How to Prevent Infections During Pregnancy

Infections in a mother-to-be can sometimes lead to birth defects in her unborn child. Maintaining proper hygiene and taking a few extra precautions can sometimes mean the difference between a healthy, happy baby and a life-threatening illness. The following article will provide you with steps to help prevent an infection.

Steps

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    Know that you won't always be aware that you have an infection. Often you won't even feel symptoms. If you believe you may have an infection, see your doctor.
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    Wash your hands often with soap and warm water. This is exceptionally important if you have done any of the following:
    • Used the bathroom.
    • Touched raw meat, raw eggs, or unwashed vegetables.
    • Prepared food for consumption.
    • Touched dirt or soil.
    • Handled pets. Especially hamsters or guinea pigs.
    • Been in contact with someone who is ill.
    • If you have gotten saliva on your hands
    • Changed a diaper.
    • Played with children.
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    Do not share eating and drinking utensils with children. A child's saliva could contain a virus. The virus could be harmless to them, but it could be hazardous to you and the fetus.
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    Cook meats thoroughly. If cooked properly, the juices will be clear and there will be no pink inside. Do not eat hot dogs, lunch meats, or deli meats, unless they are steaming hot.
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    Do not consume unpasteurized (raw) milk or food made with it. Avoid soft cheeses unless they have labels that tell you they are pasteurized.
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    Do not touch or change dirty cat litter. If you must change the litter, wear gloves and wash your hands thoroughly when finished. Cat litter can contain a harmful parasite that causes the infection toxoplasmosis. This infection can cause blindness or intellectual disability later in your child's life.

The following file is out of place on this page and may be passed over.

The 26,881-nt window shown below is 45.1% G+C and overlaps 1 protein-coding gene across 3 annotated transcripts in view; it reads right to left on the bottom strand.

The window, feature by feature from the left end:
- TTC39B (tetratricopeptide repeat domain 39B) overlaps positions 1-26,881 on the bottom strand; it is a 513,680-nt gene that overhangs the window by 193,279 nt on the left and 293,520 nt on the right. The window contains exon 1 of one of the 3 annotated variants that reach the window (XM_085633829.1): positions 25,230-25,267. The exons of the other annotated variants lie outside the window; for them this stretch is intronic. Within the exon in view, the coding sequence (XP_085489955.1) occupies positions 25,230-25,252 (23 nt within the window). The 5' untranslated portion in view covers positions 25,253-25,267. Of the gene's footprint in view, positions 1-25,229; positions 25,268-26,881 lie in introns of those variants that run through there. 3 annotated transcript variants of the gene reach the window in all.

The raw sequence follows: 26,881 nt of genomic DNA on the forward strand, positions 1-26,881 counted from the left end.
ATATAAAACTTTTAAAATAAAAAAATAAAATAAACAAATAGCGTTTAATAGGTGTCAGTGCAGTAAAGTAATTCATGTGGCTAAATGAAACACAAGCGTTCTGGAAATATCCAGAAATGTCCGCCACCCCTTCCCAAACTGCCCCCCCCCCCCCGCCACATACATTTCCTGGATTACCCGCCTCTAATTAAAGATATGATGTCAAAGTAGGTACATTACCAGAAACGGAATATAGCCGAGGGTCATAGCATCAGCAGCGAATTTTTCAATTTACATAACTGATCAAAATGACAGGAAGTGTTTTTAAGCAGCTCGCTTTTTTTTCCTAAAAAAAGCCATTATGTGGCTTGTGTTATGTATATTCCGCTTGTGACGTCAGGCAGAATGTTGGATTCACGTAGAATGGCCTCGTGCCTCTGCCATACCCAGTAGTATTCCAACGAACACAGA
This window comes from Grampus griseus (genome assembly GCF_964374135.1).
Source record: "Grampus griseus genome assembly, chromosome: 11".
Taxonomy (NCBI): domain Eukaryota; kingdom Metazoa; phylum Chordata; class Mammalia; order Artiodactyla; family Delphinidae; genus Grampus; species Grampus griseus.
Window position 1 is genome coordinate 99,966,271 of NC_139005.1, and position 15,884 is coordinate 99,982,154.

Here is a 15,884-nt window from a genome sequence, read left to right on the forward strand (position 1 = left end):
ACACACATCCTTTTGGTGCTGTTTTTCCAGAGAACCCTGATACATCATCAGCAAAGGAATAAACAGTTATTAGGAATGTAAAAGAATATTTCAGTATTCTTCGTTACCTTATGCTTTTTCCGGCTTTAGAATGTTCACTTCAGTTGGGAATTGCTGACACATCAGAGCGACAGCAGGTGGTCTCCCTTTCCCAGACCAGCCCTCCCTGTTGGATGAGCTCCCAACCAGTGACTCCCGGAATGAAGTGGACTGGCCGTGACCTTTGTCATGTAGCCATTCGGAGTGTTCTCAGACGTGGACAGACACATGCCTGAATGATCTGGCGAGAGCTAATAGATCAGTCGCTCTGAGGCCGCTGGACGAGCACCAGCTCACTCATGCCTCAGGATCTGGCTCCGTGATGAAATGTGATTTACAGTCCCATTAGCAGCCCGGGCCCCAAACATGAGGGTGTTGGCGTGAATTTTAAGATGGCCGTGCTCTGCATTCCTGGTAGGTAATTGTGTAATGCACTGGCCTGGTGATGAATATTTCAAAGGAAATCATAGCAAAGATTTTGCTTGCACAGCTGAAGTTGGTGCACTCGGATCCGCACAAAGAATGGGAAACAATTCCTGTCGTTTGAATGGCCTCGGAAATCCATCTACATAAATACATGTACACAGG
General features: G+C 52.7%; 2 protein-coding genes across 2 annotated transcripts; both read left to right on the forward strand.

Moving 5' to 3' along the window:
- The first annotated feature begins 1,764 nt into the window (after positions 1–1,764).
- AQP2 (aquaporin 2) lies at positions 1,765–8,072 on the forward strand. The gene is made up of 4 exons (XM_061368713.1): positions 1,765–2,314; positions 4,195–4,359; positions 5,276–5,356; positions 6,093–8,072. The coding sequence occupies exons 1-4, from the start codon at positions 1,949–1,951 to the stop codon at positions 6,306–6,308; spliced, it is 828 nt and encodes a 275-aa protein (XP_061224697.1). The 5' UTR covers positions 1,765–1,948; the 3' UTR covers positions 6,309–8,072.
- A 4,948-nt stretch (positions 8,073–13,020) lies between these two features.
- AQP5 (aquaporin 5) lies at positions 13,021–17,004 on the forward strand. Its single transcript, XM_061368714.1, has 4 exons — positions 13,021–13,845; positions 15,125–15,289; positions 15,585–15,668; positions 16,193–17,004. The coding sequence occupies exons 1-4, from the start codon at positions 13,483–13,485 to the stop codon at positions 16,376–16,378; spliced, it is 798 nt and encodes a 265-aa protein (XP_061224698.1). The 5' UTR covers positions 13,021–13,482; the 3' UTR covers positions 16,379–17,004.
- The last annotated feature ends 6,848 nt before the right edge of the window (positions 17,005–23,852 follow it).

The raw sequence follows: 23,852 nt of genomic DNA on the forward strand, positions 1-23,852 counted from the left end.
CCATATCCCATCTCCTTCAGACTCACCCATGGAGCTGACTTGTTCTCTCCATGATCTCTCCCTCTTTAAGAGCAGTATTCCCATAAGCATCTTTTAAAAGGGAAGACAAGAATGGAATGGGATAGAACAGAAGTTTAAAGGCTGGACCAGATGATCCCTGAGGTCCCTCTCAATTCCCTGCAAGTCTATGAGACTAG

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    Avoid rodents. Hire a professional to get rid of rats or mice in your house. If you own a pet rodent, like a hamster or guinea pig, have someone else take care of it.
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    Drink plenty of water.
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    Eat a diet with plenty of fresh foods.
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    Avoid sharing cutlery or food with other people.
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    Get tested for sexually transmitted diseases (STDs). If you already have an STD, talk to your doctor about what you can do to reduce the risks to your child.
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    Get vaccinated. Speak to your doctor about vaccines that are recommended before you become pregnant, during your pregnancy, or after the birth of your baby. The correct vaccinations at the appropriate time can keep you well, keep your baby from getting ill, or prevent health problems that may last them a lifetime.
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    Avoid others who have an infection. If you know someone who has chickenpox or rubella, stay away from them. This is very important if you have not had the infection yourself, or have not been vaccinated before getting pregnant.
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    Talk to your doctor about group B strep. Nearly 1 in 4 women carry this type bacteria and have no symptoms. A swab test nearing the end of pregnancy will reveal if you the bacteria. If you have group B strep, discuss steps with your doctor concerning how to safeguard your baby.

Tips

  • Avoid eating smoked seafood that has been refrigerated unless it is in a precooked dish.
  • The dust from a pet rodent's bedding materials can carry the virus that causes infection. It is best to keep any pet rodents in an area of the home you can easily avoid.
  • Hard cheeses are safe to eat. Semi-soft cheeses, like mozzarella, cream cheese, and cottage cheese are safe as well.
  • Have someone clean your refrigerator regularly. Juices from packages of hot dogs or deli-meats can often leak.
  • If soap and warm water are not available, an alcohol-based hand sanitizer will suffice.
  • Avoid kissing young children on the mouth or cheek. Kiss them on the top of their head or give them a warm hug instead.
  • Drink clean water. Whenever possible, drink bottled water or water that has been filtered.
  • Chicken pox is highly contagious. Avoid areas where the infection may be prevalent, such as day care centers and schools where young children are present.

Warnings

  • Smoking while pregnant can cause premature birth, low birth weight, birth defects, and death.
  • Drinking alcohol while pregnant can cause a range of disorders, known as fetal alcohol spectrum disorders (FASDs). One of the most distressing effects of drinking during pregnancy is fetal alcohol syndrome (FAS).
  • The use of illegal drugs while pregnant can cause birth defects and even death.

Article Info

Categories: Reproductive Health